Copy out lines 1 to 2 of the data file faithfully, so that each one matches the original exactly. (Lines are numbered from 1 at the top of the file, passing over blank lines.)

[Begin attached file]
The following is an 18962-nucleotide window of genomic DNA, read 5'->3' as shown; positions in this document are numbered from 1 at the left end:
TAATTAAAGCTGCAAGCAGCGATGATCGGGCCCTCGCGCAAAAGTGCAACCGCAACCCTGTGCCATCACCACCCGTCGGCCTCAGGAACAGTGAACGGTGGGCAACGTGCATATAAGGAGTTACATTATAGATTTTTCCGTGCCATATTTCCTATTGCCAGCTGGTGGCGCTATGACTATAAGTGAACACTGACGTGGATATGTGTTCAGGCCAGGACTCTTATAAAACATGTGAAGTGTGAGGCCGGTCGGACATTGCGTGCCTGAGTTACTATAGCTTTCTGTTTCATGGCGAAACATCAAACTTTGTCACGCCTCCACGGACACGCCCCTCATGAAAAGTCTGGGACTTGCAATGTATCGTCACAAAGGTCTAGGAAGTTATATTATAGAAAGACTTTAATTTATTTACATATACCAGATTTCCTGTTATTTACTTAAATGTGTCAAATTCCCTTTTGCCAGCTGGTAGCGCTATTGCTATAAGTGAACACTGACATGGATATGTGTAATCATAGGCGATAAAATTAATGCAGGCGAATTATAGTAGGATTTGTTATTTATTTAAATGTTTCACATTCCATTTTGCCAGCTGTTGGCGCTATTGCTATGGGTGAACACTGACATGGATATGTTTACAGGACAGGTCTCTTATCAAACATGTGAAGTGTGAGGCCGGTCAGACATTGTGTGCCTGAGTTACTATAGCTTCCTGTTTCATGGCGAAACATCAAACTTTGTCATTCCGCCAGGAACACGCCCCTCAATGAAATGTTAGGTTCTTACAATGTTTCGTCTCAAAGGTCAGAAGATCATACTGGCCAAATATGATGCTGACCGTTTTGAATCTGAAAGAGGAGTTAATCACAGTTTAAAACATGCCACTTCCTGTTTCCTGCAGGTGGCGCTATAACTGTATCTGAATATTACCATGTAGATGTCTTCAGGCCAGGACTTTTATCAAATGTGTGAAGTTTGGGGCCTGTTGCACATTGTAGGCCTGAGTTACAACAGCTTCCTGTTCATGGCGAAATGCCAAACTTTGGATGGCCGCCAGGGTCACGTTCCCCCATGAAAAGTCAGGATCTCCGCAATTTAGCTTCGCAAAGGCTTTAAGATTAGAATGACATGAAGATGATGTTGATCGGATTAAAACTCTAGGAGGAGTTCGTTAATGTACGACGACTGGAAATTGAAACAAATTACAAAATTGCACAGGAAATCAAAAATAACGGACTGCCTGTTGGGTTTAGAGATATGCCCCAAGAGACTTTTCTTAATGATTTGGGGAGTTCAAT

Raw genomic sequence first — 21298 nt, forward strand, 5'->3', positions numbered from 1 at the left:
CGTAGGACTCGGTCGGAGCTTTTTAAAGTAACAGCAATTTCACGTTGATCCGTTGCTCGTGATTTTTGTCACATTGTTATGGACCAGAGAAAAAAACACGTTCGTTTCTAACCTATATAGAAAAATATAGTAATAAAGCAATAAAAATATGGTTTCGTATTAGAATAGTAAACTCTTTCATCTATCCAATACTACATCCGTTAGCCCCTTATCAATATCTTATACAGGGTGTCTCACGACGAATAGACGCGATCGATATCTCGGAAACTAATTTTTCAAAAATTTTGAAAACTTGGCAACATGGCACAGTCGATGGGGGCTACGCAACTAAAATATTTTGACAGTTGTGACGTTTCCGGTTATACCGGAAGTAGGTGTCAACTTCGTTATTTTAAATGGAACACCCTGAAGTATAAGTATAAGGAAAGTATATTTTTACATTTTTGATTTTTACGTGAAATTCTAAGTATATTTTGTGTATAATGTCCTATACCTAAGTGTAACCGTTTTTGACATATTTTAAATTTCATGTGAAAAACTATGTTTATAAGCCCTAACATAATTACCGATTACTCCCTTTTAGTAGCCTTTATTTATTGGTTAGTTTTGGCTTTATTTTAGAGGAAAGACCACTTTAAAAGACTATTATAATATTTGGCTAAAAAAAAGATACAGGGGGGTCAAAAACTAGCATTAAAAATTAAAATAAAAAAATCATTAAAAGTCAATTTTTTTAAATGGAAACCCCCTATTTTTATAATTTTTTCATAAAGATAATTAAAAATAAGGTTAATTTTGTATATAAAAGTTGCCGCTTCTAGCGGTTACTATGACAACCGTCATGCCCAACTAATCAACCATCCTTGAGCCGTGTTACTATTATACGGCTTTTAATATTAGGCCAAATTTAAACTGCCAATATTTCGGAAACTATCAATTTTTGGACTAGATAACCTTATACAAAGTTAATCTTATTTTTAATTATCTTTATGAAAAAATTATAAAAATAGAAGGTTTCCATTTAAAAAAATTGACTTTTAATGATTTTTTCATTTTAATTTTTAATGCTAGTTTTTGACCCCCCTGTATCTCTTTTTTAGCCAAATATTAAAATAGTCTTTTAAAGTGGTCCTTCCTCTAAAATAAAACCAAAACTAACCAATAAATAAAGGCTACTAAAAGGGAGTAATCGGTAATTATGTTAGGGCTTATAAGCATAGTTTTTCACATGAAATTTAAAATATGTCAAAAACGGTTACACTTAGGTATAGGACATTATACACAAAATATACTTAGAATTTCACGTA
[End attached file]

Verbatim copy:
The following is an 18962-nucleotide window of genomic DNA, read 5'->3' as shown; positions in this document are numbered from 1 at the left end:
TAATTAAAGCTGCAAGCAGCGATGATCGGGCCCTCGCGCAAAAGTGCAACCGCAACCCTGTGCCATCACCACCCGTCGGCCTCAGGAACAGTGAACGGTGGGCAACGTGCATATAAGGAGTTACATTATAGATTTTTCCGTGCCATATTTCCTATTGCCAGCTGGTGGCGCTATGACTATAAGTGAACACTGACGTGGATATGTGTTCAGGCCAGGACTCTTATAAAACATGTGAAGTGTGAGGCCGGTCGGACATTGCGTGCCTGAGTTACTATAGCTTTCTGTTTCATGGCGAAACATCAAACTTTGTCACGCCTCCACGGACACGCCCCTCATGAAAAGTCTGGGACTTGCAATGTATCGTCACAAAGGTCTAGGAAGTTATATTATAGAAAGACTTTAATTTATTTACATATACCAGATTTCCTGTTATTTACTTAAATGTGTCAAATTCCCTTTTGCCAGCTGGTAGCGCTATTGCTATAAGTGAACACTGACATGGATATGTGTAATCATAGGCGATAAAATTAATGCAGGCGAATTATAGTAGGATTTGTTATTTATTTAAATGTTTCACATTCCATTTTGCCAGCTGTTGGCGCTATTGCTATGGGTGAACACTGACATGGATATGTTTACAGGACAGGTCTCTTATCAAACATGTGAAGTGTGAGGCCGGTCAGACATTGTGTGCCTGAGTTACTATAGCTTCCTGTTTCATGGCGAAACATCAAACTTTGTCATTCCGCCAGGAACACGCCCCTCAATGAAATGTTAGGTTCTTACAATGTTTCGTCTCAAAGGTCAGAAGATCATACTGGCCAAATATGATGCTGACCGTTTTGAATCTGAAAGAGGAGTTAATCACAGTTTAAAACATGCCACTTCCTGTTTCCTGCAGGTGGCGCTATAACTGTATCTGAATATTACCATGTAGATGTCTTCAGGCCAGGACTTTTATCAAATGTGTGAAGTTTGGGGCCTGTTGCACATTGTAGGCCTGAGTTACAACAGCTTCCTGTTCATGGCGAAATGCCAAACTTTGGATGGCCGCCAGGGTCACGTTCCCCCATGAAAAGTCAGGATCTCCGCAATTTAGCTTCGCAAAGGCTTTAAGATTAGAATGACATGAAGATGATGTTGATCGGATTAAAACTCTAGGAGGAGTTCGTTAATGTACGACGACTGGAAATTGAAACAAATTACAAAATTGCACAGGAAATCAAAAATAACGGACTGCCTGTTGGGTTTAGAGATATGCCCCAAGAGACTTTTCTTAATGATTTGGGGAGTTCAAT